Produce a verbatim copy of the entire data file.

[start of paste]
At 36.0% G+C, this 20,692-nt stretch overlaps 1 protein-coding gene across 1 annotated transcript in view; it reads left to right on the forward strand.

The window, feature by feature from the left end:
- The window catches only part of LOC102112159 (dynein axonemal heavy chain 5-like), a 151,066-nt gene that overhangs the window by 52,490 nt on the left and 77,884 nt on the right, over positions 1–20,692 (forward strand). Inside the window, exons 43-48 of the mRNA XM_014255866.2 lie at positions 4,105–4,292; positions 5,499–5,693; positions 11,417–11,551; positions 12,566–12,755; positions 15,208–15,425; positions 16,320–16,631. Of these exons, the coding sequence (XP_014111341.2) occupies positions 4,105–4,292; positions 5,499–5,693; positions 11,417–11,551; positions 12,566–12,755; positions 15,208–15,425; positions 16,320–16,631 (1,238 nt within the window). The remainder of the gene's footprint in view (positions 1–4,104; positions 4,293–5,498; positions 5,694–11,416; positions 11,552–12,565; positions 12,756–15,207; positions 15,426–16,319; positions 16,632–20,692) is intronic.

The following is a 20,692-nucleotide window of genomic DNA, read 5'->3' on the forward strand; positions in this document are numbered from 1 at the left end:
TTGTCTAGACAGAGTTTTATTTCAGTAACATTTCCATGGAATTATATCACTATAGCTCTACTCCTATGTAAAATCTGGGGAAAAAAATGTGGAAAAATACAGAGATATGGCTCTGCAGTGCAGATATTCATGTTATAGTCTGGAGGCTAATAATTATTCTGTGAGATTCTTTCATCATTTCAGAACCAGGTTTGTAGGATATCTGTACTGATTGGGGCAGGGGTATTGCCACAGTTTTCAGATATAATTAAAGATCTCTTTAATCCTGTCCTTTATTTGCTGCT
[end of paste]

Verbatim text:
At 36.0% G+C, this 20,692-nt stretch overlaps 1 protein-coding gene across 1 annotated transcript in view; it reads left to right on the forward strand.

The window, feature by feature from the left end:
- The window catches only part of LOC102112159 (dynein axonemal heavy chain 5-like), a 151,066-nt gene that overhangs the window by 52,490 nt on the left and 77,884 nt on the right, over positions 1–20,692 (forward strand). Inside the window, exons 43-48 of the mRNA XM_014255866.2 lie at positions 4,105–4,292; positions 5,499–5,693; positions 11,417–11,551; positions 12,566–12,755; positions 15,208–15,425; positions 16,320–16,631. Of these exons, the coding sequence (XP_014111341.2) occupies positions 4,105–4,292; positions 5,499–5,693; positions 11,417–11,551; positions 12,566–12,755; positions 15,208–15,425; positions 16,320–16,631 (1,238 nt within the window). The remainder of the gene's footprint in view (positions 1–4,104; positions 4,293–5,498; positions 5,694–11,416; positions 11,552–12,565; positions 12,756–15,207; positions 15,426–16,319; positions 16,632–20,692) is intronic.

The following is a 20,692-nucleotide window of genomic DNA, read 5'->3' on the forward strand; positions in this document are numbered from 1 at the left end:
TTGTCTAGACAGAGTTTTATTTCAGTAACATTTCCATGGAATTATATCACTATAGCTCTACTCCTATGTAAAATCTGGGGAAAAAAATGTGGAAAAATACAGAGATATGGCTCTGCAGTGCAGATATTCATGTTATAGTCTGGAGGCTAATAATTATTCTGTGAGATTCTTTCATCATTTCAGAACCAGGTTTGTAGGATATCTGTACTGATTGGGGCAGGGGTATTGCCACAGTTTTCAGATATAATTAAAGATCTCTTTAATCCTGTCCTTTATTTGCTGCT